Summer: A Great Time to Cook with Kids

July 15th, 2014   |  By:

Cooking with kids goes far beyond summer family fun.  With food shopping and kitchen time, children learn by watching, talking and doing with you.  Talk time, as you gather ingredients, cook and savor food together is bonding time, with a chance to share family food traditions and create new memories, too!

Cooking Together Is Learning, Too!

Cooking reinforces academic basics that children learn during the school year. 

  • They practice math skills as they measure, count and keep track of cooking times and temperatures.  
  • Reading and following recipes helps them learn new words and symbols, follow directions and sequence steps to achieve a goal. 
  • Stirring, kneading and other food prep tasks help to develop small motor skills.
  • As butter melts, toast browns and pasta softens, they see food science happen.  
  • Sensory experiences of taste, smell, touch, sight and even sound encourage observation, description and comparing – and help kids listen to signals from their own bodies.

Beyond that, making food themselves teaches habits of safety and cleanliness, helps encourage independence and self-esteem, and helps develop food literacy as they learn about and try a variety of new foods.  All these hands-on experiences can lay the groundwork for a lifetime of healthy eating.

Being Clean and Safe in the Kitchen

  • Set time aside to cook with kids when you’re not rushed – and kids are rested.  Until food prep is done, supervise young cooks and monitor older, more skilled kids.
  • Establish kitchen rules:  what’s safe to touch and what can hurt them (stovetops, knives, hot pans, electric beaters, others); what tasks are right for them and what only you or older kids must do; why only a clean tasting spoon; and how to let hot food cool slightly before tasting.
  • Make proper hand washing the first cooking step:  wash with soap and warm water, rub hands for 20 seconds, then dry hands well.  Be a good role model for hand washing yourself!
  • Create a safe cooking space.  That may be a lower, child-size surface; standing on a tipsy stool isn’t safe.  Keep sharp objects (knives, graters) out of reach.  Provide equipment that’s right for them: for young children, perhaps wooden or plastic utensils; for older children, safe use of equipment that grown-ups use.
  • Teach kids that cleanliness is part of cooking.  Have them wear clean aprons or clothes. Wipe up spills right away.  Wash utensils with hot, soapy water after using them for meat or poultry. Keep waste containers, and a clean sponge and soapy water handy for kids.  Be patient; cooking can be messy and that’s part of learning.

Prepare Child-Friendly Recipes Together

  • Gather ingredients together.  Pick vegetables and herbs from your own or a pick-your-own garden. Shop together at a farmers’ market or your local store.  Anywhere you shop, talk about the ingredients – their color, shape, size, and more — and why you picked healthy ingredients.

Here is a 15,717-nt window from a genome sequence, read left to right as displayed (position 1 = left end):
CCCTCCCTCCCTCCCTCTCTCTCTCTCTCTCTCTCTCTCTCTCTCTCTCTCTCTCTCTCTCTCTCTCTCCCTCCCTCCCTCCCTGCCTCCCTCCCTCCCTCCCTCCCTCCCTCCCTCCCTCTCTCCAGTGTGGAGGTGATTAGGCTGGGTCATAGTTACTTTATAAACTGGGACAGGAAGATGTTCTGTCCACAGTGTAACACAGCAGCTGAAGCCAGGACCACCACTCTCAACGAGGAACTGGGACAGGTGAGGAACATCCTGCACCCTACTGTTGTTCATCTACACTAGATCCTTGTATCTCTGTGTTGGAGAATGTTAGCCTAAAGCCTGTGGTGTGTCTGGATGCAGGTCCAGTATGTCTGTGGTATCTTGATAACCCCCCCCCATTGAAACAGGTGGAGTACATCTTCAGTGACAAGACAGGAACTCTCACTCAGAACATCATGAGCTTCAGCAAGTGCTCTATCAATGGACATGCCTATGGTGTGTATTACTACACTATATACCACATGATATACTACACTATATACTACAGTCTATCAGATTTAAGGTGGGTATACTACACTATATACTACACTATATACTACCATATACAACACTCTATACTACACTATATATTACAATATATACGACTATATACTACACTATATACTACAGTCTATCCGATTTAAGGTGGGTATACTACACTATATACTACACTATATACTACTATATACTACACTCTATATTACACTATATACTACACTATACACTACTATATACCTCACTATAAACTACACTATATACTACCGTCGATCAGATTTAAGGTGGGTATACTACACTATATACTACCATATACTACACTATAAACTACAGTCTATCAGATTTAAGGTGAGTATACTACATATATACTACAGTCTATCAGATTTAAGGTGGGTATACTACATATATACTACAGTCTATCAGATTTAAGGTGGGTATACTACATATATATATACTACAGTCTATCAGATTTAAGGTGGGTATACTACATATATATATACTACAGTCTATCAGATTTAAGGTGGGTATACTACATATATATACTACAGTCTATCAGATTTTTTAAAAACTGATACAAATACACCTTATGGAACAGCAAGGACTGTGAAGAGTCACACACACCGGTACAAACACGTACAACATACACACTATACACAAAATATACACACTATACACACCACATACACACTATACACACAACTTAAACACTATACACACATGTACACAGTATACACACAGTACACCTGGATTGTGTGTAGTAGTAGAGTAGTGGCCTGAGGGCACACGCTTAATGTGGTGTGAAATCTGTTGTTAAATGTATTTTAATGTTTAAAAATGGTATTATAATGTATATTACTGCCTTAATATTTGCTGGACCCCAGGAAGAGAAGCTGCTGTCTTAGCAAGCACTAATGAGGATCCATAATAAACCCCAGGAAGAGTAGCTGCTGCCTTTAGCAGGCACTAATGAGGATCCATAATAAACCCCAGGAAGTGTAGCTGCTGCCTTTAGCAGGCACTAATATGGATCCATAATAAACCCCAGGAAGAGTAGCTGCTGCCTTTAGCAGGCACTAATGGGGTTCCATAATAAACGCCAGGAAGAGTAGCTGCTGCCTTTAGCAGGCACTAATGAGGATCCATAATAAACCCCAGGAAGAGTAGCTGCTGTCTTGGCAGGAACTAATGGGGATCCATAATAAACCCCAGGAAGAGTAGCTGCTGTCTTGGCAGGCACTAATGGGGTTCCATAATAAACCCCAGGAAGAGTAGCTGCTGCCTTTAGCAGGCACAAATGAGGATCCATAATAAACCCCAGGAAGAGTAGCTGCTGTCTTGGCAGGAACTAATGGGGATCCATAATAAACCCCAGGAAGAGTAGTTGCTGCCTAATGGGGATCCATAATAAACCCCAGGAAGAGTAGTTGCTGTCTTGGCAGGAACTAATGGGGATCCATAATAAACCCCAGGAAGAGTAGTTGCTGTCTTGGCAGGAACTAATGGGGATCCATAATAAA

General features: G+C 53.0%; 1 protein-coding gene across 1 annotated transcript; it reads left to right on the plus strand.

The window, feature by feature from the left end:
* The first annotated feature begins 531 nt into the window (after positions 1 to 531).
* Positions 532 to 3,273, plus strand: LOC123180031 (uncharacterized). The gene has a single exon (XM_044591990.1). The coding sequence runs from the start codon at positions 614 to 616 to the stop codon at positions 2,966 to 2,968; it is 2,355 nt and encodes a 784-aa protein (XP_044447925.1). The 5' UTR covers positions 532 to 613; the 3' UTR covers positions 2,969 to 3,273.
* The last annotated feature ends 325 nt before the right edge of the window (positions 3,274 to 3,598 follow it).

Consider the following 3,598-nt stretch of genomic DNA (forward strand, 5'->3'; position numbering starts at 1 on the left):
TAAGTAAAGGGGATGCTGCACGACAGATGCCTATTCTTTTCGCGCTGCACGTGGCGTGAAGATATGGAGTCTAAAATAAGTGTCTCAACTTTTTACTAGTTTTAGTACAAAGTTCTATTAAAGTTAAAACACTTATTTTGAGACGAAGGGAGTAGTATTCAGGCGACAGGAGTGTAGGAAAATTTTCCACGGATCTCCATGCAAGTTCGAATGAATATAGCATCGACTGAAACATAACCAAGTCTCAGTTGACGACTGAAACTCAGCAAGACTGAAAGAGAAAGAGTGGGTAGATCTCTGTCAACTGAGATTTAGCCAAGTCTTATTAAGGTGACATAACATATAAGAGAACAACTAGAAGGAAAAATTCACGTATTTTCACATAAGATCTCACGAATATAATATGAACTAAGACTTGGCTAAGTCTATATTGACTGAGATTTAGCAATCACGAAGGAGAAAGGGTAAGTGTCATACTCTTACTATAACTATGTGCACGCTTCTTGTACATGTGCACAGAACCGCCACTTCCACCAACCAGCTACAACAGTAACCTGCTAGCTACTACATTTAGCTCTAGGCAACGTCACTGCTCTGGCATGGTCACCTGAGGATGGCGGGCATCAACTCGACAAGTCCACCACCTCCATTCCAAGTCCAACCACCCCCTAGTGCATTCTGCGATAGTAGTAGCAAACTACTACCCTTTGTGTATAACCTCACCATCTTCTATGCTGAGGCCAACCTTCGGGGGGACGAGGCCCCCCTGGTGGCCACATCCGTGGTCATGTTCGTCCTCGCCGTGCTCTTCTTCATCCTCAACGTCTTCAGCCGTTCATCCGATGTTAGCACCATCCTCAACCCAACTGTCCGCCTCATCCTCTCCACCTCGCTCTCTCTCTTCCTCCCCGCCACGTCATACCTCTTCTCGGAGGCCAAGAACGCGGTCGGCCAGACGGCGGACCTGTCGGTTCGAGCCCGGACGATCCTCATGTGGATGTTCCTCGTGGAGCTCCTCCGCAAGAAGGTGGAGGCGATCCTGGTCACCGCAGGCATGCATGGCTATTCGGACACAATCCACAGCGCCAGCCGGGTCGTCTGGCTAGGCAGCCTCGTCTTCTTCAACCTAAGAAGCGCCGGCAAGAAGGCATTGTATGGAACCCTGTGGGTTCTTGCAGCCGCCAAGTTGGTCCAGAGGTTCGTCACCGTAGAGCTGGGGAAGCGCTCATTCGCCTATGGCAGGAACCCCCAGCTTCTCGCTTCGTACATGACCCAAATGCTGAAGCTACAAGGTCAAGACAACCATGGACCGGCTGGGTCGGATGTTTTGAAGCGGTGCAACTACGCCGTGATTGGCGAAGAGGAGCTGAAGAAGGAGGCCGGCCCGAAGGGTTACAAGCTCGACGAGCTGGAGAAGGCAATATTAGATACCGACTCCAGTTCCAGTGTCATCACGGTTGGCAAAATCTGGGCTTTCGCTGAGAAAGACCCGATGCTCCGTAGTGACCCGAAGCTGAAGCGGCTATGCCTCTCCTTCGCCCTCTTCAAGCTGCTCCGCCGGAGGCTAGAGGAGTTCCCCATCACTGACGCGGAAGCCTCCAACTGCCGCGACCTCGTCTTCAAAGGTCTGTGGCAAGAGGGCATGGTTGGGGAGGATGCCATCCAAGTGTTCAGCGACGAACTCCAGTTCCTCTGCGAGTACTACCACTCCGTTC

• Choose simple recipes together that children will enjoy, with steps they can do independently or with your assistance.  (Five ingredients or less is great for young and new cooks.)  Pick recipes with some new and healthy ingredients.  
  • Match kitchen tasks to a child’s stage of development. Children develop skills at different ages. 
    • Young preschoolers can tear lettuce for a garden salad, rinse fresh vegetables and fruit, shake ingredients in a covered container and stir ingredients in a bowl. As they learn more, they also can name and count foods, add and mix ingredients, measure when the amount doesn’t need to be exact, and add toppings.
    • More advanced youngsters also can cut foods with your supervision, set the table, measure more precisely and help assemble foods such as sandwiches and lasagna. Children who can read may call out the ingredients as you gather them. 
    • School-age kids can step up their cooking skills, applying math as they follow simple recipes and combine ingredients. 
    • Teens can improve their cooking skills and perhaps experiment with new cuisines.
  • Plan for adult “do-aheads” to make food preparation easier and safe.  Try simple family recipes, such as Spaghetti Pizza, from Dreamfields: you cook the pasta and ground beef and children might beat the eggs, mix the ingredients, grease the pan, then layer the ingredients.  For more yummy recipes created by kids, for kids, click on MyPlate Kids’Place.
  • As you cook together talk about how and why foods change color, texture, and form.  Pasta and rice soften and expand in volume as they cook.  Meat browns as it cooks.  Dough rises when it bakes. Oranges can be squeezed to make juice, and so on!
  • Make proper clean up the important last cooking step.  

Enjoy family time as you enjoy the foods you prepared together.  First Lady Michelle Obama at the Partnership for a Healthier America conference in March, 2014, reminds us that cooking together isn’t just good for our budgets or our physical health, it’s also good for our kids’ emotional health.

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